The Land of Fire and Ice

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On our first day in Iceland, we battled jet lag and sleep deprivation to troll the streets of Reykjavik. With pastries and coffee in hand, we visited the sights and simply admired the rather quaint northernmost capital in the world. Although we enjoyed Reykjavik, we spent the day in anticipation, waiting for the following morning to begin our tour of “true” Iceland: waterfalls, volcanoes, glaciers, and pure natural beauty. The next day we drove the classic Golden Circle drive, including Pingvellir National Park, Haukadalur geysers, and Gullfoss waterfall.

Iceland in the summer equals mossy greens and lots of water. Waterfalls, lakes, springs, babbling brooks, and oceans. The icy glacial water as above is crystal clear, allowing visitors to peer into the depths to admire the thousands of coins thrown in for luck and wishes.
Natural beauty hearkened at every turn along the Golden Circle route.
Pingvallavatn: a rift valley lake in Pingvellir National Park
Tectonic rift in Pingvellir National Park
Geysers at Haukadalur
Gullfoss Waterfall
These purple beauties are actually an invasive species, the North American or Alaskan Lupine. Though invasive, they seem to be classic Icelandic landscaping.

Whitney and I occupied the hours driving the Ring Road with insightful conversations, admiring the ever present alluring landscape, and searches for classic Icelandic creatures. Icelandic horses and big horn sheep frequented our roadside views regularly, but the reindeer and puffins provided a little more difficulty.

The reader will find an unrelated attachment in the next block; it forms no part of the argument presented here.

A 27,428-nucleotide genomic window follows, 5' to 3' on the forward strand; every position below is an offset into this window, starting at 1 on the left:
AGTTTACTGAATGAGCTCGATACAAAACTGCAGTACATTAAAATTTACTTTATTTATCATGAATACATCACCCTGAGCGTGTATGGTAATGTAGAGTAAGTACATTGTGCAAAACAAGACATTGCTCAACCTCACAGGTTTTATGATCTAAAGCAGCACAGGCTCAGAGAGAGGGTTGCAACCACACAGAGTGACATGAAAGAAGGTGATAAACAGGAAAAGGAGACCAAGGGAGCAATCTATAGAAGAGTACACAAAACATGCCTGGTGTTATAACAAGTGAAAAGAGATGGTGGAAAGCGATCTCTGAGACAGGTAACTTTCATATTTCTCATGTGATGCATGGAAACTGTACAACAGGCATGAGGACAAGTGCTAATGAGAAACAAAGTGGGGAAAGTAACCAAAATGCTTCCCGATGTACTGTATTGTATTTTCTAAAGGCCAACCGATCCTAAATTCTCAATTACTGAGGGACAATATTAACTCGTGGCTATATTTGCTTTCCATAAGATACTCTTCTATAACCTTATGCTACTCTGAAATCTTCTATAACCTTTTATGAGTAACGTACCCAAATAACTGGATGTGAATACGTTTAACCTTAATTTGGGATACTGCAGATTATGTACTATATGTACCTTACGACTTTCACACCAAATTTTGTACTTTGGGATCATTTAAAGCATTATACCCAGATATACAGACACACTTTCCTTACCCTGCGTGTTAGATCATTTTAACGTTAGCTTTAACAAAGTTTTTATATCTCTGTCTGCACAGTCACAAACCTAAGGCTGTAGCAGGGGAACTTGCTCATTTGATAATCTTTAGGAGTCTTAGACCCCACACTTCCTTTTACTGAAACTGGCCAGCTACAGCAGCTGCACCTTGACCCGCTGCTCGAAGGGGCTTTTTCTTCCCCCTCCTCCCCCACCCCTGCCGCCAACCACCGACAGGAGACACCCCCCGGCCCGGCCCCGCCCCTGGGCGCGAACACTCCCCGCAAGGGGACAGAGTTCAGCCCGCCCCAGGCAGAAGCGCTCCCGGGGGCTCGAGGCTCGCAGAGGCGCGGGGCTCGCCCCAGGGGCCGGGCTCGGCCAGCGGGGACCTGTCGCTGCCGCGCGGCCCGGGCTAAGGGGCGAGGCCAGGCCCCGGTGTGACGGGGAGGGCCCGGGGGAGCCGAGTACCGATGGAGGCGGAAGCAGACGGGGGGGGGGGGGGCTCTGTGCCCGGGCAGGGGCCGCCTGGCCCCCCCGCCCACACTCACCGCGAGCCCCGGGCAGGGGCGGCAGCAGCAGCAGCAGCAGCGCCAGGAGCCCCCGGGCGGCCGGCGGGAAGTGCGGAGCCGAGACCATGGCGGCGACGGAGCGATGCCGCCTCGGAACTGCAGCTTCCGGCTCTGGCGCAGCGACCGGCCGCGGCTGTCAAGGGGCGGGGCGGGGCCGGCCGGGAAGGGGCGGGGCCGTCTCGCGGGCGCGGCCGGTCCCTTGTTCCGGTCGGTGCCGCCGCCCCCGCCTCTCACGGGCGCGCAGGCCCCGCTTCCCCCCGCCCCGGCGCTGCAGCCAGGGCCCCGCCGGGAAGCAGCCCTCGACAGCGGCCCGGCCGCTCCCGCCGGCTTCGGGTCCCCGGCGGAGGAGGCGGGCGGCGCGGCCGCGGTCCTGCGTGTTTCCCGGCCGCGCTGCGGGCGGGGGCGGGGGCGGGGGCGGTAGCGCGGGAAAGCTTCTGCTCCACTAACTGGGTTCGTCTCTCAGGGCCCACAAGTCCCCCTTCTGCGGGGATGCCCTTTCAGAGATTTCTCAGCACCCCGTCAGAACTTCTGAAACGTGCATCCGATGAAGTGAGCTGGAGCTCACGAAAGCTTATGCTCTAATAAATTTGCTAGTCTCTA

The world famous shaggy Icelandic horses.
Big horn sheep dot nearly every roadside and mountain along the Ring Road.
And yes! I spotted my first reindeer through the trees on our drive in Eastern Iceland.
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Iceland is also known for one of the world’s largest colonies of Atlantic puffins. These cute and rather small birds can hold up to 60 fish in their mouth at once.
We took a boat tour out to a few islands off the coast of Reykjavik to catch a fleeting glimpse of these adorable creatures. These pictures were incredibly difficult to capture as our boat was constantly rocking up and down over the waves and the puffins tended to fly away right as I clicked for a photo.


After the Golden Circle, we continued along Route 1, better known as the Ring Road. A good portion of the pit stops along the road are majestic waterfalls that carry the melted glacial water down the cliffs and mountains to the ocean below.

Seljalandsfoss waterfall
Skogafoss waterfall


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We stopped at a few unmarked cascading waterfalls along the way, as well.
Godafoss waterfall: unfortunately the rainy weather drowned our hopes of a decent picture of this incredible sight
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Hraunfossar waterfalls: the glacial blue color of these falls was beyond beautiful

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The icy blue base of Barnafoss waterfall

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